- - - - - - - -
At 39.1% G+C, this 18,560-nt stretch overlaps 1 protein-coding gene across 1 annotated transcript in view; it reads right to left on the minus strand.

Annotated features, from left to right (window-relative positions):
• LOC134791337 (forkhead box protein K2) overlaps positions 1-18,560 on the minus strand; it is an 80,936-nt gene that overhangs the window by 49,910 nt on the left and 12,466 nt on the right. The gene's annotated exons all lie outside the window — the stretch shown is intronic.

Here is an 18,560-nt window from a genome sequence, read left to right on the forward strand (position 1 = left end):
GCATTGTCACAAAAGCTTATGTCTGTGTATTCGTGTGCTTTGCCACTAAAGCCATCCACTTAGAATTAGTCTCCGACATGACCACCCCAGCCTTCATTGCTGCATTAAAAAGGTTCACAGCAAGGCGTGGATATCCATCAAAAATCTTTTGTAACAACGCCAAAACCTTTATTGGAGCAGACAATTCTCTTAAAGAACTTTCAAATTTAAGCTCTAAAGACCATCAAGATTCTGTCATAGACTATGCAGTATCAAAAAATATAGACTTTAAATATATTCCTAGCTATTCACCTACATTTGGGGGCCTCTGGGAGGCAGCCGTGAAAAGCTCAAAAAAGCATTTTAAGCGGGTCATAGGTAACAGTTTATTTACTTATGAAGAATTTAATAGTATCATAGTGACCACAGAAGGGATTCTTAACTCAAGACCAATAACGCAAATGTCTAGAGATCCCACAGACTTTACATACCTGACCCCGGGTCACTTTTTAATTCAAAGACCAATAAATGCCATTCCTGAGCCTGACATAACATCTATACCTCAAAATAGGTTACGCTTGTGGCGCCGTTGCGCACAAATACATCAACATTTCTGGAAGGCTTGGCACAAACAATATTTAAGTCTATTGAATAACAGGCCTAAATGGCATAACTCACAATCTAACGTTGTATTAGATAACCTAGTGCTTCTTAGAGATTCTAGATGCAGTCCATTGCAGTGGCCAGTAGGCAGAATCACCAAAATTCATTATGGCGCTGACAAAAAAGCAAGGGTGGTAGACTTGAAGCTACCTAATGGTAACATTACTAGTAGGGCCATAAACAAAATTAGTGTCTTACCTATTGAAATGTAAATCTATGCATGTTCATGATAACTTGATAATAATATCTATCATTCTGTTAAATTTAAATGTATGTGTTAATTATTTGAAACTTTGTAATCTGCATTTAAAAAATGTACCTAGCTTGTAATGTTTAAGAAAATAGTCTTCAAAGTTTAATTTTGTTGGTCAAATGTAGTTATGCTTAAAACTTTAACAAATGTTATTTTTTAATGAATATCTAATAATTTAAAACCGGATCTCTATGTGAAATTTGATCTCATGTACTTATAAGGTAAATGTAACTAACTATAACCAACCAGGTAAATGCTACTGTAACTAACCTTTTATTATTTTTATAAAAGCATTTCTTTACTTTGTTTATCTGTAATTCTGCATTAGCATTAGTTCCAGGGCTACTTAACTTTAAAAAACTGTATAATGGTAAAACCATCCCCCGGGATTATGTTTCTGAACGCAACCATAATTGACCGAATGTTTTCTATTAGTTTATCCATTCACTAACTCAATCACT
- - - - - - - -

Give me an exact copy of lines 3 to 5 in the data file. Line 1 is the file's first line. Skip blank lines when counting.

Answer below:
• LOC134791337 (forkhead box protein K2) overlaps positions 1-18,560 on the minus strand; it is an 80,936-nt gene that overhangs the window by 49,910 nt on the left and 12,466 nt on the right. The gene's annotated exons all lie outside the window — the stretch shown is intronic.

Here is an 18,560-nt window from a genome sequence, read left to right on the forward strand (position 1 = left end):
GCATTGTCACAAAAGCTTATGTCTGTGTATTCGTGTGCTTTGCCACTAAAGCCATCCACTTAGAATTAGTCTCCGACATGACCACCCCAGCCTTCATTGCTGCATTAAAAAGGTTCACAGCAAGGCGTGGATATCCATCAAAAATCTTTTGTAACAACGCCAAAACCTTTATTGGAGCAGACAATTCTCTTAAAGAACTTTCAAATTTAAGCTCTAAAGACCATCAAGATTCTGTCATAGACTATGCAGTATCAAAAAATATAGACTTTAAATATATTCCTAGCTATTCACCTACATTTGGGGGCCTCTGGGAGGCAGCCGTGAAAAGCTCAAAAAAGCATTTTAAGCGGGTCATAGGTAACAGTTTATTTACTTATGAAGAATTTAATAGTATCATAGTGACCACAGAAGGGATTCTTAACTCAAGACCAATAACGCAAATGTCTAGAGATCCCACAGACTTTACATACCTGACCCCGGGTCACTTTTTAATTCAAAGACCAATAAATGCCATTCCTGAGCCTGACATAACATCTATACCTCAAAATAGGTTACGCTTGTGGCGCCGTTGCGCACAAATACATCAACATTTCTGGAAGGCTTGGCACAAACAATATTTAAGTCTATTGAATAACAGGCCTAAATGGCATAACTCACAATCTAACGTTGTATTAGATAACCTAGTGCTTCTTAGAGATTCTAGATGCAGTCCATTGCAGTGGCCAGTAGGCAGAATCACCAAAATTCATTATGGCGCTGACAAAAAAGCAAGGGTGGTAGACTTGAAGCTACCTAATGGTAACATTACTAGTAGGGCCATAAACAAAATTAGTGTCTTACCTATTGAAATGTAAATCTATGCATGTTCATGATAACTTGATAATAATATCTATCATTCTGTTAAATTTAAATGTATGTGTTAATTATTTGAAACTTTGTAATCTGCATTTAAAAAATGTACCTAGCTTGTAATGTTTAAGAAAATAGTCTTCAAAGTTTAATTTTGTTGGTCAAATGTAGTTATGCTTAAAACTTTAACAAATGTTATTTTTTAATGAATATCTAATAATTTAAAACCGGATCTCTATGTGAAATTTGATCTCATGTACTTATAAGGTAAATGTAACTAACTATAACCAACCAGGTAAATGCTACTGTAACTAACCTTTTATTATTTTTATAAAAGCATTTCTTTACTTTGTTTATCTGTAATTCTGCATTAGCATTAGTTCCAGGGCTACTTAACTTTAAAAAACTGTATAATGGTAAAACCATCCCCCGGGATTATGTTTCTGAACGCAACCATAATTGACCGAATGTTTTCTATTAGTTTATCCATTCACTAACTCAATCACT